- In the days of Elijah God did not reject the people of Israel but instead preserved a remnant. In Kings, the Lord had said, “Yet I will leave seven thousand in Israel, all the knees that have not bowed to Baal.” Paul changes this quote slightly to stress that God did the keeping: “I have kept for myself seven thousand men who have not bowed the knee to Baal.” So God kept a remnant of seven thousand men who had not rejected Him. Elijah was not alone. Many had rejected the Lord to worship Baal. They had forsaken the covenant with Moses, torn down the Lord’s altars, killed a number of His prophets with the sword and were persecuting the faithful remnant that was left. Yet God did not revoke their most favored nation status for He kept for Himself seven thousand men who had not bowed to Baal. A remnant meant that there was hope for the future for Israel.
- Likewise, at the time of Paul’s writing there was a remnant within Israel chosen by grace while the rest were hardened and stumbled over Jesus. Those who were hardened met the same fate as those who had persecuted David. They had rejected the Lord Jesus Christ, killed a number of His prophets, and were persecuting the faithful remnant that was left. Those who were hardened persecuted the true church within Israel. They had sought righteousness but stumbled over Jesus. Paul had been one of them. But now Paul was not the only one in Israel chosen by grace. God had kept for Himself a remnant of the people of Israel. Israel had been seeking righteousness by works, but the elect obtained it by grace and the rest were hardened. God had not rejected His people Israel but He had distinguished between the elect in Israel and the rest who were hardened. But just as in the past, now again a remnant meant that there was hope for the future for Israel. Paul did not find that hope in Israel, but in the God of Israel who had kept for Himself some chosen by grace to follow Jesus.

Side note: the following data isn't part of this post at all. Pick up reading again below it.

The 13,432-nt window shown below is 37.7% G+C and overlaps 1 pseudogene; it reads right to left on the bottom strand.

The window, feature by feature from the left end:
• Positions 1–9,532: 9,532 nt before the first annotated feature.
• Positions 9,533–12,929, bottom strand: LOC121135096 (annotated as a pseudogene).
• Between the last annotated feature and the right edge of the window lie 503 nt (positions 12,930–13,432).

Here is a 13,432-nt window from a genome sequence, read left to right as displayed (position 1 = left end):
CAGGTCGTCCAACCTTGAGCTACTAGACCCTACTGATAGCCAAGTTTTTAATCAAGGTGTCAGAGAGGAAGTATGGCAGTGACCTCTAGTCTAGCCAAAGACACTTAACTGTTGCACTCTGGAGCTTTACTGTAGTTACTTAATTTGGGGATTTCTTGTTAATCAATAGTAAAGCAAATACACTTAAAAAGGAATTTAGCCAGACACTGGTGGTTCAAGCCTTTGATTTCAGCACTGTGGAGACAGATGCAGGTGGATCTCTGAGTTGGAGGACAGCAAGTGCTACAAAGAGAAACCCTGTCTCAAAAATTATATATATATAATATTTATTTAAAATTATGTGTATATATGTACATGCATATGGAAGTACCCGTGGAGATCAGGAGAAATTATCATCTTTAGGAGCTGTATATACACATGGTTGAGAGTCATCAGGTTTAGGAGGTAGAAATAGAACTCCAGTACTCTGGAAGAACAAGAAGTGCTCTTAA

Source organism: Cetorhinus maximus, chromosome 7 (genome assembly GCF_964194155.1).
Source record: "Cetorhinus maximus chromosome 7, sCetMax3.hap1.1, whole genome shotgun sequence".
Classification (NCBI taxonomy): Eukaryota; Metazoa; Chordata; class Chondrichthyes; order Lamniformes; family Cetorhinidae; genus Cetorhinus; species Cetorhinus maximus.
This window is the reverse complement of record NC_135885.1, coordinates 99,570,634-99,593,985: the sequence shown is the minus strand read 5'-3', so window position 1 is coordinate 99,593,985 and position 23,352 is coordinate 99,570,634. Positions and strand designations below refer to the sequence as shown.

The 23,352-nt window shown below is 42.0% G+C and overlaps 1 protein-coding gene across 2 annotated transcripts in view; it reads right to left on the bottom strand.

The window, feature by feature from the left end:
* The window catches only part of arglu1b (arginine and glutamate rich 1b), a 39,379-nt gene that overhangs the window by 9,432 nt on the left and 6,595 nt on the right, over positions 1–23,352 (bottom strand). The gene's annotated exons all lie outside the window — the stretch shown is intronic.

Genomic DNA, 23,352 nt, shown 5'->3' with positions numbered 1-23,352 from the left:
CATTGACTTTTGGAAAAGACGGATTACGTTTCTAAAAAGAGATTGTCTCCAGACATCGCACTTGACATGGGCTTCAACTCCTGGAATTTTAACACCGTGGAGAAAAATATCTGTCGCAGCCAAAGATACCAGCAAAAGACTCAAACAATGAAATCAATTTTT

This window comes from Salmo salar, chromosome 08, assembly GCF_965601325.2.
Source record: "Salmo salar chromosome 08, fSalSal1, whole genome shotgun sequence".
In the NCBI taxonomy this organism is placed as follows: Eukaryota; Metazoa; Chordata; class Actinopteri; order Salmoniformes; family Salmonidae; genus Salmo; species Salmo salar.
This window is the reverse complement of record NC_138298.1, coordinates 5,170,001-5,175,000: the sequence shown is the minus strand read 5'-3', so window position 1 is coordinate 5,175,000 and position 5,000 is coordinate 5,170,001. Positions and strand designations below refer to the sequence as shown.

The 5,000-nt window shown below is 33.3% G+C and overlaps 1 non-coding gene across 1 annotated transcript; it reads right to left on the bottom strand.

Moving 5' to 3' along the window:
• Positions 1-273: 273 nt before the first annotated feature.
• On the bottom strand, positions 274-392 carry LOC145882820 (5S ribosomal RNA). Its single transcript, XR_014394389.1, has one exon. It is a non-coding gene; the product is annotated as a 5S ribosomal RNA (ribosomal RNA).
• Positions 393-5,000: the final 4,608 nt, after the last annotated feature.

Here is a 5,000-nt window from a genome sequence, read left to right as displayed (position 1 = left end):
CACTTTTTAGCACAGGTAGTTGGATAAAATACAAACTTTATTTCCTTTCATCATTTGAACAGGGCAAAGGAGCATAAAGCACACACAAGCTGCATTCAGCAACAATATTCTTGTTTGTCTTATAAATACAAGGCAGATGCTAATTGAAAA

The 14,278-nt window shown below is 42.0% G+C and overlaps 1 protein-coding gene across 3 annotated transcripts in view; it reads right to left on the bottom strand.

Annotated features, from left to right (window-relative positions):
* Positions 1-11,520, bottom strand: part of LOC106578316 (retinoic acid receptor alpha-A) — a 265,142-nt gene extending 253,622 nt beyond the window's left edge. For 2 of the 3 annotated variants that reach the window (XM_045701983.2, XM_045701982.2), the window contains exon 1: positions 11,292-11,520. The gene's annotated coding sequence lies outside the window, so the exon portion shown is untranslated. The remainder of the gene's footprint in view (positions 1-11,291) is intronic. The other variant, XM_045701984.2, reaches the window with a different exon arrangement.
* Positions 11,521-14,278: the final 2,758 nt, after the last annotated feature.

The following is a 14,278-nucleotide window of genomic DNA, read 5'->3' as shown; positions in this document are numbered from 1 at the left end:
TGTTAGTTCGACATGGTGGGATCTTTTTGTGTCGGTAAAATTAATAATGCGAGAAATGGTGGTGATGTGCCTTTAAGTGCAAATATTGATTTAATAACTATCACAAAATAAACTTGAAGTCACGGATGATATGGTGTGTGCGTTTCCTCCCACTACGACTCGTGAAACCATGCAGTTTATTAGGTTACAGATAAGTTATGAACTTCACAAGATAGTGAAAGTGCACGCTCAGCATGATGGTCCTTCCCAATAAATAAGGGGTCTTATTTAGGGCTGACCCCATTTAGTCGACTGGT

- These same parallels continue on down to the present.
- Many continue to focus on the negative that so many of God’s chosen people were and are rejecting Jesus Christ but Paul understood that the presence of a remnant chosen by grace means that God had not rejected Israel. Naturally some thought that it wasn’t the right people who were joining the church and were upset about that, whereas Paul was excited that the gospel was going out to others. He wanted to see all Israel saved, but because they had rejected the gospel he was taking it to others with hope that more among the people of Israel would come to faith in Jesus Christ and be saved. He could have focused on the negative and acted like he was all alone like Elijah, but instead focused on the positive that God had preserved a much larger remnant than one. We could focus on the negative today that there are so few Jewish people who are trusting Jesus, but the fact that a remnant continues suggests that there is hope for more to be saved before the end.
- I would suggest as well that there are parallels to our situation in the Presbyterian Church (USA) as well as in American Christianity as a whole. That is, God has not rejected the PC(USA) nor the church in America for that matter just because so many within it have rejected Jesus. He has kept for Himself a remnant, which means that there is hope for the future. It is not hope to be found in the people in said churches, but a hope in the God who has kept a remnant – a remnant chosen by grace – not on the basis of works, but the free gift of God. Thanks be to God. Amen.